Dava Sobel has reconstructed the life and character of Maria from the correspondence with her illustrious father. This is a double story. We are told a great deal about Galileo's discoveries, thoughts and writings. What is unique is that we also learn about the everyday life of these two remarkable people. Maria was a brilliant woman who was totally devoted to her father and her vocation.
An absolute "must read". I have listened several times and enjoy it more with each retelling.
I was surprised that this book is more about Galileo's life, his studies, inventions, etc. We do learn about his daughters, 2, and one in particular and their relationship but that is not the focus of the book. I enjoyed this book twice because there is so much history about religion, Italy, and other famous peopled that influenced him.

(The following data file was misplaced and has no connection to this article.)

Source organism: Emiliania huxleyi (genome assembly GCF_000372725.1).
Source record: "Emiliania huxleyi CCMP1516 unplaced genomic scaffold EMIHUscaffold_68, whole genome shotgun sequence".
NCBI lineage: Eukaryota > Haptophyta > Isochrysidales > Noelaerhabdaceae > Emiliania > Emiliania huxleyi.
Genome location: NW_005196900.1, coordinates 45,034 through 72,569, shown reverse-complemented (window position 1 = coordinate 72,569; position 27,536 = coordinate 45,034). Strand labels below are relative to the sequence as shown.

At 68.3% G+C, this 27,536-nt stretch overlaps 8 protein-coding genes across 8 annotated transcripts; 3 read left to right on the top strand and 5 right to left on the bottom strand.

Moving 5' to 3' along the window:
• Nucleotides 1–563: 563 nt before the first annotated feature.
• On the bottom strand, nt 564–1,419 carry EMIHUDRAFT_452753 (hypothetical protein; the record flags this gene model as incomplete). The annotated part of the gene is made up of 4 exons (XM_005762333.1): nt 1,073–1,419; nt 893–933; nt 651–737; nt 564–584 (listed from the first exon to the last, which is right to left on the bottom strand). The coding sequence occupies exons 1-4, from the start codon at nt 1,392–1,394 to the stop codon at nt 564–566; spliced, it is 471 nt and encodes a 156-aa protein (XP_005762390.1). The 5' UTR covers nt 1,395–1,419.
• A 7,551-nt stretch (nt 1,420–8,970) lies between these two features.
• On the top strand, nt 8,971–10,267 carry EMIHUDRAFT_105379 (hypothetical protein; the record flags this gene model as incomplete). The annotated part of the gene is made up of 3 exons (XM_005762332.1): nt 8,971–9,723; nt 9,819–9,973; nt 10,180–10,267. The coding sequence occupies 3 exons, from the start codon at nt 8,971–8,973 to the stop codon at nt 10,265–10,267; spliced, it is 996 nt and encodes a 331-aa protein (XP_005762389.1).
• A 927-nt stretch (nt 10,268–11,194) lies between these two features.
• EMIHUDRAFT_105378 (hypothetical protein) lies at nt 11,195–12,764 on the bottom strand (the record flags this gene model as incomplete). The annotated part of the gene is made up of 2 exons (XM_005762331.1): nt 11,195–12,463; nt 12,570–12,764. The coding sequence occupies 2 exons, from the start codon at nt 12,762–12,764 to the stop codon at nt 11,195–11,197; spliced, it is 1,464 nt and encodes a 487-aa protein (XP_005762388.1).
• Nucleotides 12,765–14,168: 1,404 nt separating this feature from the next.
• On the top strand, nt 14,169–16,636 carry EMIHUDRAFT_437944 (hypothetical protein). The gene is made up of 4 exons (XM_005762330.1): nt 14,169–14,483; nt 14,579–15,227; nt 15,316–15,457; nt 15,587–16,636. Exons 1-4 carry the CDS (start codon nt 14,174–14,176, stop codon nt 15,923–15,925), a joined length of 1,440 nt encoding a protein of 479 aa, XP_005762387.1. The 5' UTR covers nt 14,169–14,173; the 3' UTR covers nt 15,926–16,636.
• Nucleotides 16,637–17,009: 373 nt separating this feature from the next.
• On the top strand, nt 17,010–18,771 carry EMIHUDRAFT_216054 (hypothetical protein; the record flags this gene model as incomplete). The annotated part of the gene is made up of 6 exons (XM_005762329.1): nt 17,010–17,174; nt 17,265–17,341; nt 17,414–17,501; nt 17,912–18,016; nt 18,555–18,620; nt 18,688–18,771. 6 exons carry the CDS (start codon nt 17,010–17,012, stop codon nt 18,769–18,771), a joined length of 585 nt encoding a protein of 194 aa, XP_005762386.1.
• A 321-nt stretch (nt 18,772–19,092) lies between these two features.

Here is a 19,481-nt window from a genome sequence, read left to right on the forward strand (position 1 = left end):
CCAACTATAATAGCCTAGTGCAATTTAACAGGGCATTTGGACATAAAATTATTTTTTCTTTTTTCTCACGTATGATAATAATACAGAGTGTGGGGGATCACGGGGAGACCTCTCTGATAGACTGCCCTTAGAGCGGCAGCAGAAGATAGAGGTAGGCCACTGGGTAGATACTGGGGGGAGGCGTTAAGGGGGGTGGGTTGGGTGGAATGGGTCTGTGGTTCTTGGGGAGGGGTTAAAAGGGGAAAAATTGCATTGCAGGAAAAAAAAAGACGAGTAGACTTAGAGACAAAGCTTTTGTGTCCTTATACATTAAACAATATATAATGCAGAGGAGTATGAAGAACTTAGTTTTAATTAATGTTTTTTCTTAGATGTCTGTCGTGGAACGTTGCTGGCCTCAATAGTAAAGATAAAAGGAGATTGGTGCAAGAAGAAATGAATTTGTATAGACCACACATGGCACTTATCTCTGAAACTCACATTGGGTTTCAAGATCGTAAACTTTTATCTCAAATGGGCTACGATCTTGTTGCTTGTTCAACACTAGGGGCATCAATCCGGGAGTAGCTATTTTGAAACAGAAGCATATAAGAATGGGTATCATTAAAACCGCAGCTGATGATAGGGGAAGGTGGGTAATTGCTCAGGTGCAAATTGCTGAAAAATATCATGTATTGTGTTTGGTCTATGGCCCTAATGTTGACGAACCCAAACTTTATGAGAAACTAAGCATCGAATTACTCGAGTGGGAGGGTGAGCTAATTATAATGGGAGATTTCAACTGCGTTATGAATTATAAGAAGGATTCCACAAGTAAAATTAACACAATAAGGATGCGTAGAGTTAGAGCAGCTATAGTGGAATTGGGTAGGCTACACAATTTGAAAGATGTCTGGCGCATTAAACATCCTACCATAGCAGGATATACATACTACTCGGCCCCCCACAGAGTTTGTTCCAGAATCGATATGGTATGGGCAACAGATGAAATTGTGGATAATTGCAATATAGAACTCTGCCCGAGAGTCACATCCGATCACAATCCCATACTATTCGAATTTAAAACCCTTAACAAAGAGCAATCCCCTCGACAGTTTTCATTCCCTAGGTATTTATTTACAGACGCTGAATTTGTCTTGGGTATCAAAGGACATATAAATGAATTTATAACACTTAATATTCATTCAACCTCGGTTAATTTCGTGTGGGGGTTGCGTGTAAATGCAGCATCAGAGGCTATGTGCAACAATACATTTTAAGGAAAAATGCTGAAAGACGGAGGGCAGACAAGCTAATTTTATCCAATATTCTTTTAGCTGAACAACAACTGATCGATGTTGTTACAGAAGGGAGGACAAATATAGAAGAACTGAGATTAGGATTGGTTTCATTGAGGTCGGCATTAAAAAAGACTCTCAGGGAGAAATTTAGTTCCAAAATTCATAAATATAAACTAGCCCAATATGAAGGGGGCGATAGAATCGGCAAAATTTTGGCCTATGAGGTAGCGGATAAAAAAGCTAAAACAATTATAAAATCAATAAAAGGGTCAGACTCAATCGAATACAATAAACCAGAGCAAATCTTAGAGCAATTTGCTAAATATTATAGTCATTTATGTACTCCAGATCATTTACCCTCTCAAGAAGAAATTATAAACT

I recommend this book.
It was very interesting to learn more about Galileo, his times and also what life was like for a nun in the Middle Ages.
I liked GALILEO'S daughter who tried very hard to make the best of the circumstances of her life. I admired GALILEO'S mind and the way he was able to reach conclusions about the universe that no one else had made. The book did not explain why he didn't legitimize all of his children or marry their mother, which would have made it unnecessary to force the girls into a convent. This was a flaw in the book, I felt. I still thought it was a very good biography overall.
All through the book, I wished that GALILEO'S genius and revolutionary ideas could have been accepted at the time. I was also aware of many parallels to our own time with people refusing to accept science on religious grounds. I liked the ending, but I won't reveal it.